Study Protocol for "Psilocybin as a Treatment for Anorexia Nervosa: A Pilot Study".
Spriggs MJ., Douglass HM., Park RJ., Read T., Danby JL., de Magalhães FJC., Alderton KL., Williams TM., Blemings A., Lafrance A., Nicholls DE., Erritzoe D., Nutt DJ., Carhart-Harris RL.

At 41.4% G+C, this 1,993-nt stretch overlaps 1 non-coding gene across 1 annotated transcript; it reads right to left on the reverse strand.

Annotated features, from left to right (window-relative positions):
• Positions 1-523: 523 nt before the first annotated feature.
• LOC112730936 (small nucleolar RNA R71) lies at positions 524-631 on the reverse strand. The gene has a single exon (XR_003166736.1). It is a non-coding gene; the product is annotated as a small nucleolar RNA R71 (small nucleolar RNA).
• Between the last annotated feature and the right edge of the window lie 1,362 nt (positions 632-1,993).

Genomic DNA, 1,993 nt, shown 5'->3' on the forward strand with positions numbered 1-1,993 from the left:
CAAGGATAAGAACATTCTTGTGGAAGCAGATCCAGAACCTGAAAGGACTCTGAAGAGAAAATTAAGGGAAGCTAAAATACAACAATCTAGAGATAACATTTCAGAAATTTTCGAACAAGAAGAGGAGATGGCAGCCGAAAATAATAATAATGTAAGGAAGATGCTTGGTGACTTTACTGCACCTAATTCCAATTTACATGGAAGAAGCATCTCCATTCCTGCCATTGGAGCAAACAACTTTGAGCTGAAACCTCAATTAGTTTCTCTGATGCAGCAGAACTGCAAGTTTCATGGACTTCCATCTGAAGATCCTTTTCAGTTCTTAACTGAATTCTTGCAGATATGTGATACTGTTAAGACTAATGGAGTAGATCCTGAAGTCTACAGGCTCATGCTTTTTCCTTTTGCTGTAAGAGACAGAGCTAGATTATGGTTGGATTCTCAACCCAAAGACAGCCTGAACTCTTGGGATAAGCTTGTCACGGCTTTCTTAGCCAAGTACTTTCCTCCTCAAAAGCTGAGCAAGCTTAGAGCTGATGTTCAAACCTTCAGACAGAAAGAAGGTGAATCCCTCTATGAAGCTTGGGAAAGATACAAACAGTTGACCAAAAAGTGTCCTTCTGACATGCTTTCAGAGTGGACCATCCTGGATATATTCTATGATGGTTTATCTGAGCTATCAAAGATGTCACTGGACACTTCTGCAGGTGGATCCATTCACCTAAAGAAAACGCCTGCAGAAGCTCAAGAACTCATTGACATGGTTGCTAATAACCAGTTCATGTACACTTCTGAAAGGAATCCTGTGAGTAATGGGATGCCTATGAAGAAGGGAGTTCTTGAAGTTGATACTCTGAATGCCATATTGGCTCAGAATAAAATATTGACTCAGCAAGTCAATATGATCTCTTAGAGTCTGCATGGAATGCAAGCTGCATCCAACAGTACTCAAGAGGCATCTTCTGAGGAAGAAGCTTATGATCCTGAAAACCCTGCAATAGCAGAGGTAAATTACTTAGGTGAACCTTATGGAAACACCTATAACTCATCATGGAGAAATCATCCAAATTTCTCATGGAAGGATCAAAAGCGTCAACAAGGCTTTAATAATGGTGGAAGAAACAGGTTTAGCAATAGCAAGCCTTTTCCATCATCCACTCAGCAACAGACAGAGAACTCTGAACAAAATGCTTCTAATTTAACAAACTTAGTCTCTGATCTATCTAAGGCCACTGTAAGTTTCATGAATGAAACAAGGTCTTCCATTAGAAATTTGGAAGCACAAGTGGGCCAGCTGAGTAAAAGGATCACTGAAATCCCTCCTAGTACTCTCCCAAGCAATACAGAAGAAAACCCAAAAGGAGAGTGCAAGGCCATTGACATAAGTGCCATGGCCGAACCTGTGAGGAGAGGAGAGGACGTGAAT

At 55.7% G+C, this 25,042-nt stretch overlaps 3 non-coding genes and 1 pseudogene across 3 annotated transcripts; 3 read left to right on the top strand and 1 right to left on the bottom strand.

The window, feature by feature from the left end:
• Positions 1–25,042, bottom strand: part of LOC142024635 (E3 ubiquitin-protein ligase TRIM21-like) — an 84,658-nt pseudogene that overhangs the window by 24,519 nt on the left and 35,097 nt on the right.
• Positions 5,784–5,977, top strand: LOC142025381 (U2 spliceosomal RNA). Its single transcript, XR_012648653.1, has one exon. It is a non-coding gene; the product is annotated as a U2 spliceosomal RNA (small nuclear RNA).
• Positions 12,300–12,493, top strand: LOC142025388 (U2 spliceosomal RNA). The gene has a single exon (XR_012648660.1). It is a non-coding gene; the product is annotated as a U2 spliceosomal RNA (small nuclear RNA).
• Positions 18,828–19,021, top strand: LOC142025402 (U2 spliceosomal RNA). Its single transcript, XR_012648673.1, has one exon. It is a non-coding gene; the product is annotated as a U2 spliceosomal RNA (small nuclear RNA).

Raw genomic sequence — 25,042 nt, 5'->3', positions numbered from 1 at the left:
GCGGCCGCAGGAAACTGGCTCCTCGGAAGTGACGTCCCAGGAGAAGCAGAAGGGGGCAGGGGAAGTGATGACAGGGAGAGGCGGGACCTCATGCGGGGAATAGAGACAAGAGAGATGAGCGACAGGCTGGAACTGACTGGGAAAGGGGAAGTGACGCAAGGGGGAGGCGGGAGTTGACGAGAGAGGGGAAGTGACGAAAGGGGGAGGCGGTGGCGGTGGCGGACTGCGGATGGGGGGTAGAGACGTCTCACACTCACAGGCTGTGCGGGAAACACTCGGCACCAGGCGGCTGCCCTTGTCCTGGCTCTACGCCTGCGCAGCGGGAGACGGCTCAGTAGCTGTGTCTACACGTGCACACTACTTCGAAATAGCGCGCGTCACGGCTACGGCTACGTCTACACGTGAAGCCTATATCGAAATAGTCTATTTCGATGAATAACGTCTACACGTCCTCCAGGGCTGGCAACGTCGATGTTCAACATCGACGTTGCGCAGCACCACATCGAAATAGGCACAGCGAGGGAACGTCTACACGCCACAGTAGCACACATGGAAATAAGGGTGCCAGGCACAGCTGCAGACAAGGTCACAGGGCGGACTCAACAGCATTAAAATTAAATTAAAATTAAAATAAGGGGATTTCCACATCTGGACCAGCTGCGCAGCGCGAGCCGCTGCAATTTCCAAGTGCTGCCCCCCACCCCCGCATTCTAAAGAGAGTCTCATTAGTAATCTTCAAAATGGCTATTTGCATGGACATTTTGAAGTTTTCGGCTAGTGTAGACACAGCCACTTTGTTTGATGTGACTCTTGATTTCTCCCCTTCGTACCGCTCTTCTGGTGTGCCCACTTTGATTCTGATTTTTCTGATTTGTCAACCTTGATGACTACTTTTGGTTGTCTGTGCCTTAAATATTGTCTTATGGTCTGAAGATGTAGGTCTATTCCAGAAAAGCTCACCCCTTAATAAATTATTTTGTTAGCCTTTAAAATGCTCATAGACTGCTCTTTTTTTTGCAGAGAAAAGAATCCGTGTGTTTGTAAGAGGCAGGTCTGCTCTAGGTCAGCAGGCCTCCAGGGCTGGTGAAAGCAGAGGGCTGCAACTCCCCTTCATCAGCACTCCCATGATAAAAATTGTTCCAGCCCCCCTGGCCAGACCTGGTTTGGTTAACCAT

Background: Anorexia nervosa (AN) is a serious and life-threatening psychiatric condition. With a paucity of approved treatments, there is a desperate need for novel treatment avenues to be explored. Here, we present (1) an overview of the ways through which Public Patient Involvement (PPI) has informed a trial of psilocybin-assisted therapy for AN and (2) a protocol for a pilot study of psilocybin-assisted therapy in AN currently underway at Imperial College London. The study aims to assess the feasibility, brain mechanisms and preliminary outcomes of treating anorexia nervosa with psilocybin. Methods: (1) PPI: Across two online focus groups, eleven individuals with lived experience of AN were presented with an overview of the protocol. Their feedback not only identified solutions to possible barriers for future participants, but also helped the research team to better understand the concept of "recovery" from the perspective of those with lived experience. (2) Protocol: Twenty female participants [21-65 years old, body mass index (BMI) 15 kg/m2 or above] will receive three oral doses of psilocybin (up to 25 mg) over a 6-week period delivered in a therapeutic environment and enveloped by psychological preparation and integration. We will work with participant support networks (care teams and an identified support person) throughout and there will be an extended remote follow-up period of 12 months. Our two-fold primary outcomes are (1) psychopathology (Eating Disorder Examination) across the 6-month follow-up and (2) readiness and motivation to engage in recovery (Readiness and Motivation Questionnaire) across the 6-week trial period. Neurophysiological outcome measures will be: (1) functional magnetic resonance imaging (fMRI) brain changes from baseline to 6-week endpoint and (2) post-acute changes in electroencephalography (EEG) activity, including an electrophysiological marker of neuronal plasticity. Discussion: The results of this pilot study will not only shed light on the acceptability, brain mechanisms, and impression of the potential efficacy of psilocybin as an adjunct treatment for AN but will be essential in shaping a subsequent Randomised Control Trial (RCT) that would test this treatment against a suitable control condition. Clinical Trial Registration: identifier: NCT04505189.